Department of Statistics and Operations Research,
University of North Carolina,
Chapel Hill, NC 27599-3260.

Office: 303 Hanes Hall
Phone: 919-962-2660
Fax: 919-962-1279
Email: rls at

        Richard L. Smith
          Mark L. Reed III Distinguished Professor

          Richard L. Smith is Mark L. Reed III Distinguished Professor of Statistics and Professor of Biostatistics in the University of North Carolina, Chapel Hill. He is also Director of the Statistical and Applied Mathematical Sciences Institute, a Mathematical Sciences Institute supported by the National Science Foundation. He obtained his PhD from Cornell University and previously held academic positions at Imperial College (London), the University of Surrey (Guildford, England) and Cambridge University. His main research interest is environmental statistics and associated areas of methodological research such as spatial statistics, time series analysis and extreme value theory. He is particularly interested in statistical aspects of climate change research, and in air pollution including its health effects. He is a Fellow of the American Statistical Association and the Institute of Mathematical Statistics, an Elected Member of the International Statistical Institute, and has won the Guy Medal in Silver of the Royal Statistical Society, and the Distinguished Achievement Medal of the Section on Statistics and the Environment, American Statistical Association. In 2004 he was the J. Stuart Hunter Lecturer of The International Environmetrics Society (TIES). He is also a Chartered Statistician of the Royal Statistical Society.

          Research Webpages:

          Recent talks


          Full CV

          Ph.D. Theses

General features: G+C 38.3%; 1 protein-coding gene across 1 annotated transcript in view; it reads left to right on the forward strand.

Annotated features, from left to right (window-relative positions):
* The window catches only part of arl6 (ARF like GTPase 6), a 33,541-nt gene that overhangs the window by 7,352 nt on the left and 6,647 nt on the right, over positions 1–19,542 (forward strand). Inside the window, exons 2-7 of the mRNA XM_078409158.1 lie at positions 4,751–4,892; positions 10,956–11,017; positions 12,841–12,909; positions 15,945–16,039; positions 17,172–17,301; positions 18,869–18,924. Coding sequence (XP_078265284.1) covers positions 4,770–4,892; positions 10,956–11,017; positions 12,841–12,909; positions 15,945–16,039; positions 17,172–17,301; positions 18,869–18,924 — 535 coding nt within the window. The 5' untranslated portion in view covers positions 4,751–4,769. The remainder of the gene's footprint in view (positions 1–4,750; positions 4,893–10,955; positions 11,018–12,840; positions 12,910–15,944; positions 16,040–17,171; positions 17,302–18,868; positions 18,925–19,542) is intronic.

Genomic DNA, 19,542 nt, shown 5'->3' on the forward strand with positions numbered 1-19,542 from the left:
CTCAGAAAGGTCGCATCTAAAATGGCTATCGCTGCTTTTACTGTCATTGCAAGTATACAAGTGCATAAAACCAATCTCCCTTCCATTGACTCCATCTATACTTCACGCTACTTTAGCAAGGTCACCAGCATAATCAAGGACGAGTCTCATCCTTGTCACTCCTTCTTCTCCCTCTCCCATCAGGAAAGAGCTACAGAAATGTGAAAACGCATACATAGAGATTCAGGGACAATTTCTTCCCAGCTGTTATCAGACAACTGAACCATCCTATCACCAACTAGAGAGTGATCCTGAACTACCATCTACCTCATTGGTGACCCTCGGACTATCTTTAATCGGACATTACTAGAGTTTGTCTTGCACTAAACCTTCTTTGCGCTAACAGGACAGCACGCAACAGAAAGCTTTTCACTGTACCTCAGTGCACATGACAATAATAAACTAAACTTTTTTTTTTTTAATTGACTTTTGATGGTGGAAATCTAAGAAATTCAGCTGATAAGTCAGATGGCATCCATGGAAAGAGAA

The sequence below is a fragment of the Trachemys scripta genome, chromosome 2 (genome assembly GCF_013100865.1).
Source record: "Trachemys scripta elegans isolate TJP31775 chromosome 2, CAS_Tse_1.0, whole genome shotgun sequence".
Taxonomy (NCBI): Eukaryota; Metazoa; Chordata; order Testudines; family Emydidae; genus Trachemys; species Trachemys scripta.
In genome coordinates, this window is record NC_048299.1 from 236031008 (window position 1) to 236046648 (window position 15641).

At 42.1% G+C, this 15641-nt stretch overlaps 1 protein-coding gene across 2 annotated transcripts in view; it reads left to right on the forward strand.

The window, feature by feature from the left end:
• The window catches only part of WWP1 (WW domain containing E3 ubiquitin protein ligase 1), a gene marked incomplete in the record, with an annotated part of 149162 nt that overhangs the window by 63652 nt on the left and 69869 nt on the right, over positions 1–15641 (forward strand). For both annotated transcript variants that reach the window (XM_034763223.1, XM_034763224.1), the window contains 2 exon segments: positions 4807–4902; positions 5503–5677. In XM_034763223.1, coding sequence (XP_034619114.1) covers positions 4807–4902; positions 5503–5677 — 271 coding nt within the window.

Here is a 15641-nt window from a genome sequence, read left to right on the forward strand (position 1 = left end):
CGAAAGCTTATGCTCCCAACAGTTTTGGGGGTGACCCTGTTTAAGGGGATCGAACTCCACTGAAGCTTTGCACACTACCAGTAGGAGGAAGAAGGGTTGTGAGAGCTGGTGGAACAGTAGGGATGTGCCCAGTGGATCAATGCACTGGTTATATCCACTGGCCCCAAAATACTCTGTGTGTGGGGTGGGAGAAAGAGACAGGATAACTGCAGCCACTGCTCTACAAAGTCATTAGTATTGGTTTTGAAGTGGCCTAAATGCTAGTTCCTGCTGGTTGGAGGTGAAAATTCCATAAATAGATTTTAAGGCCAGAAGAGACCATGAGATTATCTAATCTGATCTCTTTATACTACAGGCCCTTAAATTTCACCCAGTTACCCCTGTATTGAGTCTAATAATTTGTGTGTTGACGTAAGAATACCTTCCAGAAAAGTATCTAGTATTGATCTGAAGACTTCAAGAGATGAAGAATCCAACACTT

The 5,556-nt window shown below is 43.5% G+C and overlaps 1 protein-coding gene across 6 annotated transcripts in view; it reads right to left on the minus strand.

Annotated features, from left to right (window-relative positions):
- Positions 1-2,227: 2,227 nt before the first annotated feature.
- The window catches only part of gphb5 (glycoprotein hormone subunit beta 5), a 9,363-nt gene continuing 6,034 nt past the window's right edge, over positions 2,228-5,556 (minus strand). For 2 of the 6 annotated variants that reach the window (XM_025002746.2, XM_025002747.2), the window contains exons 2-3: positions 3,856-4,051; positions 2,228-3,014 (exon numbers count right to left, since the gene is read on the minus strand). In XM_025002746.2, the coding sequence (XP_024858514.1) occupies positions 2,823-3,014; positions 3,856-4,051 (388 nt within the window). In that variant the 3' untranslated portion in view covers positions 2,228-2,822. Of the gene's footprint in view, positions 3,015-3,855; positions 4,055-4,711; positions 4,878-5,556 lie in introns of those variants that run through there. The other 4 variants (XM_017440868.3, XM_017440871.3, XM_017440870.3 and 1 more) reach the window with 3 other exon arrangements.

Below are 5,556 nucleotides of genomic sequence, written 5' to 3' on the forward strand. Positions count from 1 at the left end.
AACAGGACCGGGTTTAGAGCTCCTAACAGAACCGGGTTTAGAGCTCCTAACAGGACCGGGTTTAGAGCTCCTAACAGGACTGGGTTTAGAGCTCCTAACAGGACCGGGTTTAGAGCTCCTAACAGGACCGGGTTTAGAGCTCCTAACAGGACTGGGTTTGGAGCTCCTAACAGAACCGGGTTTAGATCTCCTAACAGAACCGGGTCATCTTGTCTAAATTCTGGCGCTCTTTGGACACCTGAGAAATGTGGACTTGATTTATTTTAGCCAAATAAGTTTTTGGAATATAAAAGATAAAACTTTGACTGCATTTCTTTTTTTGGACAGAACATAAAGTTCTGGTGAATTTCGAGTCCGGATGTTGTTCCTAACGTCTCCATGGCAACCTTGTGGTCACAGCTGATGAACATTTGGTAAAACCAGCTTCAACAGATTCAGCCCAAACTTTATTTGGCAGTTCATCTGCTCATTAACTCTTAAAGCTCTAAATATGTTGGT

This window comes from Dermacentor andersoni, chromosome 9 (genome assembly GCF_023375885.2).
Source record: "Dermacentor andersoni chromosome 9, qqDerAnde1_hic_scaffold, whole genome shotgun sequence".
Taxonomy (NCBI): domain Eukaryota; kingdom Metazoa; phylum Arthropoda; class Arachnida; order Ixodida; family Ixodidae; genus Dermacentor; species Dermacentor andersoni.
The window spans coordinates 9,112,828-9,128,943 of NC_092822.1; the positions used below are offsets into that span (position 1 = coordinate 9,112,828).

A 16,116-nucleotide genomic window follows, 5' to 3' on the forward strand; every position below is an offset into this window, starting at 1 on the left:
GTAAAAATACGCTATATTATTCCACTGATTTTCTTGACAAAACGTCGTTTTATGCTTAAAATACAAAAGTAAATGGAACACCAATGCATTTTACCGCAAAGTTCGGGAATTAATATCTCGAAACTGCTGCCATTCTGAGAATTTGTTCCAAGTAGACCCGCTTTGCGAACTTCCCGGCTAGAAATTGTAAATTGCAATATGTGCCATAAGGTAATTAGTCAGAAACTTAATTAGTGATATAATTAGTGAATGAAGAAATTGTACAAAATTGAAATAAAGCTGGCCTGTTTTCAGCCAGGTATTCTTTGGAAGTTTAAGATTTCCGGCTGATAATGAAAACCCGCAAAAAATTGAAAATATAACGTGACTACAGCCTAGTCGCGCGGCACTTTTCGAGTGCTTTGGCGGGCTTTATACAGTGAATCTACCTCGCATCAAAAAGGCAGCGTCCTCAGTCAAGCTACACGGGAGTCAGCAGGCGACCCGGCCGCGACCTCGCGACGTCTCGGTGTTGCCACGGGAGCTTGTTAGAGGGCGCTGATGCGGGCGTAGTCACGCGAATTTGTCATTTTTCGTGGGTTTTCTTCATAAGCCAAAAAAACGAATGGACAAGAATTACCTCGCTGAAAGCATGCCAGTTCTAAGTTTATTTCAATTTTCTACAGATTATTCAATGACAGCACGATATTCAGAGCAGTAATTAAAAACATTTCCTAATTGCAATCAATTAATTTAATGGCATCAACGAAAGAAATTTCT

Teaching Webpages:

          STOR 664: Applied Statistics I, Fall 2009.

          STOR 940: SAMSI course on Spatial Epidemiology, Fall 2009.

          STOR 151 (Basic Concepts of Statistics), Spring 2010.

          STOR 654 (Time Series and Multivariate Analysis), Fall 2008.

          STOR 890 (Environmental Statistics), Spring 2009.

          STOR 356, Spring 2008.

          Statistics 174: Applied Statistics I, Fall 2004

          Recent Publications:

            R.L. Smith, B. Xu and P. Switzer (2009), Reassessing the relationship between ozone and short-term mortality in U.S. urban communities. Inhalation Toxicology 21 (S2) , 37-61.

            R.L. Smith, C. Tebaldi, D. Nychka and L.O. Mearns (2009), Bayesian Modeling of Uncertainty in Ensembles of Climate Models. Journal of the American Statistical Association 104 , 97-116.

            M.J. Heaton, M. Katzfuss, S. Ramachandar, K. Pedings, E. Gilleland, E. Mannshardt-Shamseldin and R.L. Smith (2010), Spatio-temporal models for large-scale indicators of extreme weather. Environmetrics , 22 (3) , 294-303.

            Erhardt, R. and Smith, R.L. (2012), Approximate Bayesian computing for spatial extremes. Computational Statistics and Data Analysis 56 , 1468-1481.

            Hammerling, D., Cefalu, M., Cisewski, J., Dominici, F., Parmigiani, G., Paulson, C. and Smith, R.L. (2014), Completing the Results of the 2013 Boston Marathon. PLoS ONE 9(4): e93800.

            Craigmile, P.F., Guttorp, P., Lund, R., Smith, R.L., Thorne, P.W. and Arndt, D. (2014), Warm streaks in the U.S. temperature record: What are the chances? Journal of Geophysical Research: Atmospheres. Published online : 19 MAY 2014, DOI: 10.1002/2013JD021446

            Erhardt, R.J. and Smith, R.L. (2014), Weather derivative risk measures for extreme events. North American Actuarial Journal, DOI: 10.1080/10920277.2014.910472

            Smith, R.L., Powers, S. and Cisewski, J. (2014), Qualifying times for the Boston marathon. Chance 27 (3), 25-33.

          Grandfather Mountain Marathon 2015

          Duke Forest in the snow, January 24, 2016

          Cleveland Marathon 2016

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          Updated July 23, 2015